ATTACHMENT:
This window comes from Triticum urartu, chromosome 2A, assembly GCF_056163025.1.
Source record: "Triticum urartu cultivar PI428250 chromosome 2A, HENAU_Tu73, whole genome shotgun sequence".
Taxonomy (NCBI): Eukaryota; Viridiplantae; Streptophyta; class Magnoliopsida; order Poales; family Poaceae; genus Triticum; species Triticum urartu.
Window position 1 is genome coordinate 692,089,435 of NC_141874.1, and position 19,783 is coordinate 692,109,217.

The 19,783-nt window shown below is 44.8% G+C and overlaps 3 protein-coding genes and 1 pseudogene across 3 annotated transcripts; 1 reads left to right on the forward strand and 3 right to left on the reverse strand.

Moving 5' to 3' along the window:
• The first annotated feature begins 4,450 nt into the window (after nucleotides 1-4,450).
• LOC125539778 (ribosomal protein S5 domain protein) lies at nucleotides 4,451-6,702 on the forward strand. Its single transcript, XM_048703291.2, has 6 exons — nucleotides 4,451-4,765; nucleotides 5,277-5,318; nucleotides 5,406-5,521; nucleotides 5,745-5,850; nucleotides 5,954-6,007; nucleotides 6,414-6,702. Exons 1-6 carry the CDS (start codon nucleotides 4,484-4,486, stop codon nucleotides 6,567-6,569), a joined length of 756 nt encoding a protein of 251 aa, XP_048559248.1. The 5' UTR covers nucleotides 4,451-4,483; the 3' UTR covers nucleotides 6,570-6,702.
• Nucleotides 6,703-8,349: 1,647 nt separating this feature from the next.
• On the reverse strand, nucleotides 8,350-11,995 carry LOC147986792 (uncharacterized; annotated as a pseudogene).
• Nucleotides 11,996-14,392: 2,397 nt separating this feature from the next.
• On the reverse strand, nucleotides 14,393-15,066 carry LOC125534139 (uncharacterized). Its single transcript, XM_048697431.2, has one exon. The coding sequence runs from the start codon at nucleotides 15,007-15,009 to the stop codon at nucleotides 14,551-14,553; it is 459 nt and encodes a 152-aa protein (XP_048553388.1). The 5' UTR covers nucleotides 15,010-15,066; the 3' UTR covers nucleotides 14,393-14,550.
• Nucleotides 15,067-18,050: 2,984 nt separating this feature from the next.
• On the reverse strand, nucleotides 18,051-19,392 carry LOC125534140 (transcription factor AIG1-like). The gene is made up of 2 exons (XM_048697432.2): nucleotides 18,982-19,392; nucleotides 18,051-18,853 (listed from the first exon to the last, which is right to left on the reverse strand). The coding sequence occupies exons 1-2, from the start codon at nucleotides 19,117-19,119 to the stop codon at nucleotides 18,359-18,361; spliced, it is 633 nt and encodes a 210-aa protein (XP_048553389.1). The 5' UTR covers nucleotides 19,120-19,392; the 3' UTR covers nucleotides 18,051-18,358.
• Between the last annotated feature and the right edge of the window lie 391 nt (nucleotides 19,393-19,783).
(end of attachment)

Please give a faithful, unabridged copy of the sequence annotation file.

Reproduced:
This window comes from Triticum urartu, chromosome 2A, assembly GCF_056163025.1.
Source record: "Triticum urartu cultivar PI428250 chromosome 2A, HENAU_Tu73, whole genome shotgun sequence".
Taxonomy (NCBI): Eukaryota; Viridiplantae; Streptophyta; class Magnoliopsida; order Poales; family Poaceae; genus Triticum; species Triticum urartu.
Window position 1 is genome coordinate 692,089,435 of NC_141874.1, and position 19,783 is coordinate 692,109,217.

The 19,783-nt window shown below is 44.8% G+C and overlaps 3 protein-coding genes and 1 pseudogene across 3 annotated transcripts; 1 reads left to right on the forward strand and 3 right to left on the reverse strand.

Moving 5' to 3' along the window:
• The first annotated feature begins 4,450 nt into the window (after nucleotides 1-4,450).
• LOC125539778 (ribosomal protein S5 domain protein) lies at nucleotides 4,451-6,702 on the forward strand. Its single transcript, XM_048703291.2, has 6 exons — nucleotides 4,451-4,765; nucleotides 5,277-5,318; nucleotides 5,406-5,521; nucleotides 5,745-5,850; nucleotides 5,954-6,007; nucleotides 6,414-6,702. Exons 1-6 carry the CDS (start codon nucleotides 4,484-4,486, stop codon nucleotides 6,567-6,569), a joined length of 756 nt encoding a protein of 251 aa, XP_048559248.1. The 5' UTR covers nucleotides 4,451-4,483; the 3' UTR covers nucleotides 6,570-6,702.
• Nucleotides 6,703-8,349: 1,647 nt separating this feature from the next.
• On the reverse strand, nucleotides 8,350-11,995 carry LOC147986792 (uncharacterized; annotated as a pseudogene).
• Nucleotides 11,996-14,392: 2,397 nt separating this feature from the next.
• On the reverse strand, nucleotides 14,393-15,066 carry LOC125534139 (uncharacterized). Its single transcript, XM_048697431.2, has one exon. The coding sequence runs from the start codon at nucleotides 15,007-15,009 to the stop codon at nucleotides 14,551-14,553; it is 459 nt and encodes a 152-aa protein (XP_048553388.1). The 5' UTR covers nucleotides 15,010-15,066; the 3' UTR covers nucleotides 14,393-14,550.
• Nucleotides 15,067-18,050: 2,984 nt separating this feature from the next.
• On the reverse strand, nucleotides 18,051-19,392 carry LOC125534140 (transcription factor AIG1-like). The gene is made up of 2 exons (XM_048697432.2): nucleotides 18,982-19,392; nucleotides 18,051-18,853 (listed from the first exon to the last, which is right to left on the reverse strand). The coding sequence occupies exons 1-2, from the start codon at nucleotides 19,117-19,119 to the stop codon at nucleotides 18,359-18,361; spliced, it is 633 nt and encodes a 210-aa protein (XP_048553389.1). The 5' UTR covers nucleotides 19,120-19,392; the 3' UTR covers nucleotides 18,051-18,358.
• Between the last annotated feature and the right edge of the window lie 391 nt (nucleotides 19,393-19,783).